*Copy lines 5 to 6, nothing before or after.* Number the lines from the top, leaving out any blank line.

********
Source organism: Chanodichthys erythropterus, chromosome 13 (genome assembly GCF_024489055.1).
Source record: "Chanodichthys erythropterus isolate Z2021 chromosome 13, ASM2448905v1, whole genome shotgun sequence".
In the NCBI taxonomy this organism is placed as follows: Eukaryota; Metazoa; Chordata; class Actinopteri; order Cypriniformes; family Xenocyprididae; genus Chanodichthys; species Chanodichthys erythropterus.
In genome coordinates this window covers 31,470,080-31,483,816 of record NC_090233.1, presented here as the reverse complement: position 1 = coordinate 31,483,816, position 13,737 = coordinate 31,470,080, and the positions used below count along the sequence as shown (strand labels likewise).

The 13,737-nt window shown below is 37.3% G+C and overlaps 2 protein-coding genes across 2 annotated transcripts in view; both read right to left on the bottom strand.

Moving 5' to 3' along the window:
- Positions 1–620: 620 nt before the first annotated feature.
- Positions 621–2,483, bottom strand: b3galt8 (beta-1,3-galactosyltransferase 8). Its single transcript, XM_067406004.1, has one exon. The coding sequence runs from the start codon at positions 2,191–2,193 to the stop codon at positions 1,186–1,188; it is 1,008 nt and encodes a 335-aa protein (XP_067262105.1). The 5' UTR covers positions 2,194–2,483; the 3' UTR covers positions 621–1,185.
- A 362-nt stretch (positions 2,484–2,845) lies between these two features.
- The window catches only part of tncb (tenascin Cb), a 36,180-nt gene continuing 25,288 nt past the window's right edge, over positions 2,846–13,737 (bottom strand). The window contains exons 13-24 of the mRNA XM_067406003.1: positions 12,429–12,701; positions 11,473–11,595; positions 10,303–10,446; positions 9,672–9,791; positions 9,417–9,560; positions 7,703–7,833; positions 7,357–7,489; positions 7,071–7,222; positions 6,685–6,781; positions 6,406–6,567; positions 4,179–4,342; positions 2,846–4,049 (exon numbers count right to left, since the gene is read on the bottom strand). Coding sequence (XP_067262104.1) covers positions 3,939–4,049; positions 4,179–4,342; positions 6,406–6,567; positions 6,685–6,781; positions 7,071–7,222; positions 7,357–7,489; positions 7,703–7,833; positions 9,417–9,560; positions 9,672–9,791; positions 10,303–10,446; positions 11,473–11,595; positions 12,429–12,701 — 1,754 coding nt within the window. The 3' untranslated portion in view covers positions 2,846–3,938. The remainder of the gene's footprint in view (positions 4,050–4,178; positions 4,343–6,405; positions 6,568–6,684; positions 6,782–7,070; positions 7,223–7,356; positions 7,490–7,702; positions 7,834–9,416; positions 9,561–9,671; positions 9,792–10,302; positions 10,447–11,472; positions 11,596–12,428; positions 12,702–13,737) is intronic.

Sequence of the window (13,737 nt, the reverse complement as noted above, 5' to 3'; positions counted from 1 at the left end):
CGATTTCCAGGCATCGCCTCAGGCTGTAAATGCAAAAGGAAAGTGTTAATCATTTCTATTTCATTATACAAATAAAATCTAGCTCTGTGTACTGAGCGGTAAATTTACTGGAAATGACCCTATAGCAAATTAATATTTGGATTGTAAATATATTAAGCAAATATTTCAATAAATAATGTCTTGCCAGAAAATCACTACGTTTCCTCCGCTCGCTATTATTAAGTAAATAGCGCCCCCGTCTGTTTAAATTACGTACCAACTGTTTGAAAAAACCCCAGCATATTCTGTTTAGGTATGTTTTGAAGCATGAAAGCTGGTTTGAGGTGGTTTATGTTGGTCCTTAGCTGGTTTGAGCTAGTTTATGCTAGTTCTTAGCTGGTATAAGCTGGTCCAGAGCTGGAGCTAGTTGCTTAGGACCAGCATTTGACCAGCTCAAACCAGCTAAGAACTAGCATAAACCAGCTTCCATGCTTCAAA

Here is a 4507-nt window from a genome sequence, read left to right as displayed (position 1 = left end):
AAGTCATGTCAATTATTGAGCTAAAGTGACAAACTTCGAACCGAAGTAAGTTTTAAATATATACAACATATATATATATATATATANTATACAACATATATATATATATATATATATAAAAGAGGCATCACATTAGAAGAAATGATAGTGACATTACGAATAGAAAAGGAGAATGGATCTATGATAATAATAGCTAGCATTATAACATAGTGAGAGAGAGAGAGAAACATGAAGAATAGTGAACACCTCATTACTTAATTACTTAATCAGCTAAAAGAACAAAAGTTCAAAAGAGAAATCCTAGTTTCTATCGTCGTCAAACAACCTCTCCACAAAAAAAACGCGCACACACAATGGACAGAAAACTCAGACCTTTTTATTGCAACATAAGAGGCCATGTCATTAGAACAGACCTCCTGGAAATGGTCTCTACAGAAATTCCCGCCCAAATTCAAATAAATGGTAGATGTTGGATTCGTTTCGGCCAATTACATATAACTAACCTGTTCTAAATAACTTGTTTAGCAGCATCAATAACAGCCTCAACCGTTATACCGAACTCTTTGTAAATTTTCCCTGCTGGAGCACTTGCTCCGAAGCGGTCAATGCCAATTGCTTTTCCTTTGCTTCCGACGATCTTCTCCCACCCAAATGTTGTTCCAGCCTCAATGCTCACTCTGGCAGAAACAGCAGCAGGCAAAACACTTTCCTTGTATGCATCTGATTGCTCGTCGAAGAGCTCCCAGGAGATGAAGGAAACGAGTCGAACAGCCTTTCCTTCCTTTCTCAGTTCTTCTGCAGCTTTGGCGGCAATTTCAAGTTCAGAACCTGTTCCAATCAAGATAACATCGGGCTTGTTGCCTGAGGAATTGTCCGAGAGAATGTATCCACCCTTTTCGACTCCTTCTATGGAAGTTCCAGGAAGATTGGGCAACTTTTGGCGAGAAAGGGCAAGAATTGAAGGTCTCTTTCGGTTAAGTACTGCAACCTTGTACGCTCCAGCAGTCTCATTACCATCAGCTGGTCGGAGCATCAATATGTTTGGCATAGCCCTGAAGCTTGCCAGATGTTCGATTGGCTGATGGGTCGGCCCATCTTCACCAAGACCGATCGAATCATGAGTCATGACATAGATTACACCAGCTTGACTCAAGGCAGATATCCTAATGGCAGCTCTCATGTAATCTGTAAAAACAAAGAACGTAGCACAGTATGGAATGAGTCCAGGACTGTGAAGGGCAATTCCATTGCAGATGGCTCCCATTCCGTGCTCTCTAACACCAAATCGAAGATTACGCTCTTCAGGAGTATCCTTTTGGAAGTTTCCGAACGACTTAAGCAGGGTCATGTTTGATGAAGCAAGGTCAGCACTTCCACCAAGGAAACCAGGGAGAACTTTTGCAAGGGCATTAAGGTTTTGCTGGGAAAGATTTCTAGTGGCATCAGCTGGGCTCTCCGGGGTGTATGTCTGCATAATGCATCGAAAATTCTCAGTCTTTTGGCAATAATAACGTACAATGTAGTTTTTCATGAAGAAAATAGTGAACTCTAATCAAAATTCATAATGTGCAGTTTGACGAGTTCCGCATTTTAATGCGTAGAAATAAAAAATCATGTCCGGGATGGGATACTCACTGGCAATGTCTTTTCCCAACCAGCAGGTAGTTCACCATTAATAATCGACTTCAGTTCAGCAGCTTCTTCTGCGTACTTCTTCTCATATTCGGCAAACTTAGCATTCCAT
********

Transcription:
The 13,737-nt window shown below is 37.3% G+C and overlaps 2 protein-coding genes across 2 annotated transcripts in view; both read right to left on the bottom strand.

Moving 5' to 3' along the window: